Our guide to caring for newborn puppies
Food and nutrition
To begin with, the only food your newborn pups will need is their mother’s milk. If they are not thriving and seem hungry, you may have to provide puppy formula to ensure they get all the nutrients they need. Normally, this is not needed, but it’s essential to keep a close eye on the newborn pups to make sure they are all suckling
After three-weeks-old, newborn pups milk teeth erupt. This may be the time they start weaning. Your mummy dog may initiate this process if their sharp little teeth hurt her nipples when feeding. It’s probably a good time to introduce a little food. Buy a puppy kibble or puppy dog meat and encourage them to try it from the end of your finger. If you choose kibble, you’ll need to soften it with water or puppy formula. You’ll find they will soon catch on to the joys of dog food, and by 6-7 weeks they’ll be fully weaned from their mother.
Don’t forget to make sure mum is kept well fed with several small meals a day of suitable dog food. Ask your vet for advice on which brand to choose.
A warm place
You’ll need to keep your newborn puppies nice and warm in the first month as they cannot regulate their own temperature. Make sure they are kept somewhere heated and without drafts. They will snuggle up with their mum and each other to stay warm, but you may want to consider getting a heat lamp. It’s important to set it up properly and not place it too near your dog and her puppies to avoid them becoming overheated. Take advice from your vet about setting this up and the correct temperature. For the first few days after they are born, it will need to be very warm. You can then drop the temperature throughout the first month until it is not needed anymore.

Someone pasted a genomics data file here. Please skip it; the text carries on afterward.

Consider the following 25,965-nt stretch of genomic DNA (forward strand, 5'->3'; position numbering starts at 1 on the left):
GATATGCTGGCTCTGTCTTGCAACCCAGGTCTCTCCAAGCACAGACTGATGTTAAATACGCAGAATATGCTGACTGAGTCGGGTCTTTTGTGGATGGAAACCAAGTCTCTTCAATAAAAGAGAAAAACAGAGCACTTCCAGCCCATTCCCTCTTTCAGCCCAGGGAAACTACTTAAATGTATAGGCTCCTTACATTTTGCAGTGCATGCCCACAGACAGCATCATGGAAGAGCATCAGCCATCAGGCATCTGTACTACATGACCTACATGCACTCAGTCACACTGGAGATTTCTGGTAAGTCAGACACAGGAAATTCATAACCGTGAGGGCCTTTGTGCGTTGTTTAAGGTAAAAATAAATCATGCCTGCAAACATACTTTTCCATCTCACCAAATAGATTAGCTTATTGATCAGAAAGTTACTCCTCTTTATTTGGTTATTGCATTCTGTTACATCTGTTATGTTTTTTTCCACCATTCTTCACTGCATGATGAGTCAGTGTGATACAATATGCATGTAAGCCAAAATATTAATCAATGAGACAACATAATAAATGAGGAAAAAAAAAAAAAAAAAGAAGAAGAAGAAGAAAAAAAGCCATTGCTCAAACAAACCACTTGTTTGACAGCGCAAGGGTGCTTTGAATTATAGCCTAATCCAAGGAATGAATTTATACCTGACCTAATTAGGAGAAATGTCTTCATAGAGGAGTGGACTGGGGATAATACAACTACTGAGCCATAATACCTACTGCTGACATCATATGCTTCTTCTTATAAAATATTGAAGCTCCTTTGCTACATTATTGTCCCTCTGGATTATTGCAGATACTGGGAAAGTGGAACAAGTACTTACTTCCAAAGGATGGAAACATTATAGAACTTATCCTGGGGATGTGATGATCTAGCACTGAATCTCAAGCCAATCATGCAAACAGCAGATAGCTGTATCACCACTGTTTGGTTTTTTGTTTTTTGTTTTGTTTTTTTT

Look after their health
Spend time watching your newborn puppies and observe whether they are suckling or eating. If they are struggling, they will become weak very quickly and you will need to intervene. If they cannot stand or you see signs of vomiting or diarrhoea you need to seek veterinary help straight away.
Newborn pups can be vulnerable to parasites, such as fleas, so ask your vet about appropriate parasite control. Their mother’s milk should provide most antibodies for the first few weeks of life but once they are fully weaned you will need to take them to start their vaccinations.
Good hand hygiene should be performed by any humans handling the newborn pups in the first few weeks. It will help to prevent spreading any harmful bacteria to them.
A clean environment
When choosing a puppy pen or box, bear in mind this is where the newborn puppies will spend their first few weeks. Make sure it is big enough for mum to lay flat without squashing her puppies. She will need to be able to leave the pen whenever she wants to without the puppies escaping. You’ll need to keep it clean and change the bedding daily. At first, your dog will clean any faeces or urine from the puppies by licking them.
As they get a little older and more mobile, they will need more space to play in. Mum will stop cleaning them up, and this is where you will take over. A pile of old newspapers and puppy pads may come in handy!
It’s hard work raising a litter of newborn pups, even though you have their mum to do most of the work. But before you know it, it will be time to find them new homes. Give them the best start in life possible and enjoy the pups while you can!
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